Project Metropolis Wiki
Advertisement
Project Metropolis Wiki
The Right Honourable
William Watt
WilliamWatt.jpg
30th Prime Minister of Enderron
In office
20 May 1979 – 12 November 1979
President Jeremy Kenner
Deputy Taylor Colbeck
Preceded by Calvin Rhinehart
Succeeded by James Thorpe
9th Leader of the Social Democratic Party
In office
20 May 1979 – 12 November 1979
Deputy Taylor Colbeck
Preceded by Calvin Rhinehart
Succeeded by James Thorpe
Treasurer of Enderron
In office
6 October 1973 – 20 May 1979
Prime Minister Calvin Rhinehart
Preceded by Gordon Collins
Succeeded by Bob Fraser
Minister for Social and Community Services
In office
23 September 1970 – 6 October 1973
Prime Minister Calvin Rhinehart
Preceded by Jeffrey Langley
Succeeded by Margaret Lyons
Member of the Enderronian Parliament
for McDonald
In office
17 September 1966 – 12 November 1979
Preceded by New seat
Succeeded by Peter Sherman
Personal details
Born William James Watt
16 April 1930
Wentworth, Dominion of Enderron
Died 12 November 1979 (aged 49)
Duyfken, Enderron
Political party Social Democrats
Spouse(s) Amanda Dalton (m. 1959)
Children 1
Education Crecimento High School
Alma mater University of Wentworth

William James Watt (/wɒt/; 16 April 1930 – 12 November 1979), also known as Bill Watt, was an Enderronian politician who served as the 30th Prime Minister of Enderron, from May 1979 until his assassination in November 1979. Serving for just 171 days, Watt is Enderron's second-shortest-serving prime minister, only ahead of Robert Poole who served for 90 days. Watt died on 12 November 1979 in Duyfken, Sylvania, making him the third prime minister, after Norman Frederickson and Benjamin Thrailkill, to die in office.

Watt was born and raised in Wentworth. He studied law at the University of Wentworth and opened his own legal practice before entering politics. He joined the Social Democratic Party in 1960, initially working as a staffer and then treasurer of the Wentworth branch of the party. He entered federal parliament at the 1966 federal election, winning the safe Social Democratic seat of McDonald in northeast Wentworth.

After the Social Democrats won the 1970 election in a landslide, Watt was appointed to the Cabinet and frontbench by incoming prime minister Calvin Rhinehart, serving as Minister for Social and Community Services, a position he held until 1973, when he was promoted to Treasurer. After this, he became an increasingly powerful figure in the Rhinehart Government. Watt is credited with shifting the Social Democratic Party's economic platform away from heavy state interventionism and towards a more moderate economic liberal position, then called "economic rationalism". His policies would directly influence Enderron's radical economic reform in the early 1980s, which transformed the country from a protectionist to a liberalised free-trading economy. His fiscal policies have been referred to as Wattonomics, and have been the subject of lasting debate. His tenure as treasurer coincided with the global mid-1970s recession and its aftermath.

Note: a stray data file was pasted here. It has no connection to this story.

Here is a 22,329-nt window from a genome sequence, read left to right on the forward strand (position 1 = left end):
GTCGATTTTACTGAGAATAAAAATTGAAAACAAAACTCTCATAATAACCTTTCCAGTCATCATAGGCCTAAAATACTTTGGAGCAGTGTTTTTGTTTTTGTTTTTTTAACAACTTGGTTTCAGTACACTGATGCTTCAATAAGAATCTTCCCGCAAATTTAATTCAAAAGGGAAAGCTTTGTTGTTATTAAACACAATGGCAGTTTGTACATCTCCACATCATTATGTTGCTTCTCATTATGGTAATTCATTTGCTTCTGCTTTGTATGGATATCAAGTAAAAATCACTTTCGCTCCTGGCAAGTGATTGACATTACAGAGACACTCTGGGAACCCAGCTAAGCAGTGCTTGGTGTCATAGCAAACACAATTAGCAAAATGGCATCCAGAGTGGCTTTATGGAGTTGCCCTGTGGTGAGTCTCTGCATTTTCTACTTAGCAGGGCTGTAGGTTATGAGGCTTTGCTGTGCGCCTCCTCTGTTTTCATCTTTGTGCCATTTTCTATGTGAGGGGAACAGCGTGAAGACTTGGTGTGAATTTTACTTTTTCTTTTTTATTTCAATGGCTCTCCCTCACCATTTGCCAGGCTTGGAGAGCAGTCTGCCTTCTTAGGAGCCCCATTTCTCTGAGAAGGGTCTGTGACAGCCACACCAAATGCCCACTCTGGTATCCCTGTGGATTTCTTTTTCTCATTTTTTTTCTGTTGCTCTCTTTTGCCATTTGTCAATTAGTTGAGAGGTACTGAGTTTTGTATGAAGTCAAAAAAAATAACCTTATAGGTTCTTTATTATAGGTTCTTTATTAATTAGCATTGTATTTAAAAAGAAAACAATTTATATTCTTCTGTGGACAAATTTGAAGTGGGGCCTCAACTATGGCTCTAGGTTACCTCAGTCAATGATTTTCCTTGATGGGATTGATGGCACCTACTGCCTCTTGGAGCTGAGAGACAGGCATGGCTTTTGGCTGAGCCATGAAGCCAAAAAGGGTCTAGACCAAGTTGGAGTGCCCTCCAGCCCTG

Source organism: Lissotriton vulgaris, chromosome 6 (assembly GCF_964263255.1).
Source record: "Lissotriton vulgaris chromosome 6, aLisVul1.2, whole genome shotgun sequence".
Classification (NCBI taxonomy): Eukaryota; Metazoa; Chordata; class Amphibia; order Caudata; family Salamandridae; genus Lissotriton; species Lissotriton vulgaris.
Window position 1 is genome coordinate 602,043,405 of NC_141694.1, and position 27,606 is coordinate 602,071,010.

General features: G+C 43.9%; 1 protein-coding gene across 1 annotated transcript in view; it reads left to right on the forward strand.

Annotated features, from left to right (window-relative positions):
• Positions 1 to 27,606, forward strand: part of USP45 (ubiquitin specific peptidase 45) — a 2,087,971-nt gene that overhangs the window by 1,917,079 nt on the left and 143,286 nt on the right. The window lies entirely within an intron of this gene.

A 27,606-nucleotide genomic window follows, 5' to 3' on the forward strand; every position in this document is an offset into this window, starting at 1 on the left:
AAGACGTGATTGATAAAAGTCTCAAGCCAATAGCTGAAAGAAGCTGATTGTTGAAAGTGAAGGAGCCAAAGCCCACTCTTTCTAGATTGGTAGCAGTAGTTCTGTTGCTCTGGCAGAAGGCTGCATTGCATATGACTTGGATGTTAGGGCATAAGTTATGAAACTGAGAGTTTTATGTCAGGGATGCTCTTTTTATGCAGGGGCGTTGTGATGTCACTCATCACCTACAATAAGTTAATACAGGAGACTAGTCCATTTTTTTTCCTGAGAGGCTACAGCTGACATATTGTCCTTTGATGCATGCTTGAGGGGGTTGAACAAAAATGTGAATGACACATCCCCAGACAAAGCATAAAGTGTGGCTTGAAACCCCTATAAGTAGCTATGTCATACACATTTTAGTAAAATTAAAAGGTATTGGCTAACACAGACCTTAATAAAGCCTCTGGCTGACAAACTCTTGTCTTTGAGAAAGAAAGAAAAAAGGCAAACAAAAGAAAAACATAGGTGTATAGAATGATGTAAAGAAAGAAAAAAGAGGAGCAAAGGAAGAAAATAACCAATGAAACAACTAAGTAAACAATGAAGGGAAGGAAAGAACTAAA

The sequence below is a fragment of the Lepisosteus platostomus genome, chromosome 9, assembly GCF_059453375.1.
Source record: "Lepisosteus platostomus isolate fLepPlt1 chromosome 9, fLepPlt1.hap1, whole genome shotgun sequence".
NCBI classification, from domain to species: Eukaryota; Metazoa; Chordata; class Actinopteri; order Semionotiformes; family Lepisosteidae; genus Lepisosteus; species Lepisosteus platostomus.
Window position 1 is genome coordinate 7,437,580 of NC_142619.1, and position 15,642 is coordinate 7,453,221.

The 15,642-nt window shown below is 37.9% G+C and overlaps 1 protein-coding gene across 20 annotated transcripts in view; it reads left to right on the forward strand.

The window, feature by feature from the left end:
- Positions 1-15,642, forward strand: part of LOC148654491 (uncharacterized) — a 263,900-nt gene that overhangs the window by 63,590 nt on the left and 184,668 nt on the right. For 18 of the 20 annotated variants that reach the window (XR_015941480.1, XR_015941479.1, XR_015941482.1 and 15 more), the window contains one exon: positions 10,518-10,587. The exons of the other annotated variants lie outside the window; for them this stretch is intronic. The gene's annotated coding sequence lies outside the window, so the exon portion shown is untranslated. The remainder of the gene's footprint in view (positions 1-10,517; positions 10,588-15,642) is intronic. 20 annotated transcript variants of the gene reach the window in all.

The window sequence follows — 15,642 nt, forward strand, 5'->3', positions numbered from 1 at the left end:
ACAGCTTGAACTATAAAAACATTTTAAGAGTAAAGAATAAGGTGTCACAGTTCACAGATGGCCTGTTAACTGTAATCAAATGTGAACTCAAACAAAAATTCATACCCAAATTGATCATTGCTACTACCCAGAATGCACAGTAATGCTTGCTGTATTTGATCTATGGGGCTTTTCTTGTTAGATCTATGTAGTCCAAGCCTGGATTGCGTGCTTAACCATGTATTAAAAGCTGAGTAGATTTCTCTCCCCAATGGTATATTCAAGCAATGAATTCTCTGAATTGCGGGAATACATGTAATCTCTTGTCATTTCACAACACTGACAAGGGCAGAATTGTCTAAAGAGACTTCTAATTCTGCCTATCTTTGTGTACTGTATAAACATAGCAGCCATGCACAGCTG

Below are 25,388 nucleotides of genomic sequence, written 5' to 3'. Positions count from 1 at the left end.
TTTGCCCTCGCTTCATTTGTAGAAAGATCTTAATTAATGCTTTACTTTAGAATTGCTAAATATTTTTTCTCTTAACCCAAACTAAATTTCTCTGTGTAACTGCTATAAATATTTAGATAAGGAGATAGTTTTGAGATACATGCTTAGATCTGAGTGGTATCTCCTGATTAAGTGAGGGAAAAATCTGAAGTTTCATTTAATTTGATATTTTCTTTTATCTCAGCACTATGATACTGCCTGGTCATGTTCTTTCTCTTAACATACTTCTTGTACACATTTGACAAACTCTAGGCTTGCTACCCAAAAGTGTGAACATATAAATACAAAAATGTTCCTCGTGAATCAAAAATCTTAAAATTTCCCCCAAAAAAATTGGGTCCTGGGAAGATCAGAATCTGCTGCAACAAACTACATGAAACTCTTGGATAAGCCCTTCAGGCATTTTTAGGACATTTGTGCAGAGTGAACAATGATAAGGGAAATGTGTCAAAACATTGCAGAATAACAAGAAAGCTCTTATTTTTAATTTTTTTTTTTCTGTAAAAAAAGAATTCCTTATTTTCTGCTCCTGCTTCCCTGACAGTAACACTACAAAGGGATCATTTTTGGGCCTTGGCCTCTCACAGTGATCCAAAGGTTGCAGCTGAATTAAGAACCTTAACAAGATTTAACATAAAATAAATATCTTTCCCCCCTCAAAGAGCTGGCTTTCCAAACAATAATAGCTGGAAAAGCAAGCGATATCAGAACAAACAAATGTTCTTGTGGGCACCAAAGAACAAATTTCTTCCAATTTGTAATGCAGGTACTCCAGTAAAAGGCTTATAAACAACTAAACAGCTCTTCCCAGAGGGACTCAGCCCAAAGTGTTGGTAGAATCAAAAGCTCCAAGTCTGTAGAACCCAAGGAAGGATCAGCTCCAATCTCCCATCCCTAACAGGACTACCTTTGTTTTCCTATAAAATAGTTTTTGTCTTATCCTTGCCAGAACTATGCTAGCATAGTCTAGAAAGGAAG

By the end of the decade, Watt's position in the cabinet had become essentially equal with Deputy Prime Minister Taylor Colbeck. With Prime Minister Rhinehart's popularity in rapid decline, Watt mounted a leadership challenge against Rhinehart in May 1979, and narrowly won to become the 30th Prime Minister of Enderron.

As prime minister, Watt largely retained the Rhinehart Government's reformist and progressive platform, but also proceeded in a more economically liberal position than his predecessor. Despite its short tenure, the Watt Government implemented a number of significant policies regarding immigration and multiculturalism, which Watt strongly promoted. Watt was prime minister at the height of the exodus of refugees from Vietnam. Under his leadership, Enderron heavily increased its intake of Vietnam refugees and non-white immigrants.

Six months into his term, Watt was mortally wounded when shot with a pistol at point-black range on 11 November 1979 while touring the city of Duyfken in Sylvania Prefecture, and died the next day. He was succeeded by James Thorpe as prime minister. Arthur Harvey was arrested, charged and convicted for the killing, and was determined to be acting alone, though Watt's assassination continues to be the subject of widespread analysis and numerous conspiracy theories.

Watt's short prime ministership makes his tenure difficult to rank; his actions as treasurer have a greater legacy than his term as prime minister.

Advertisement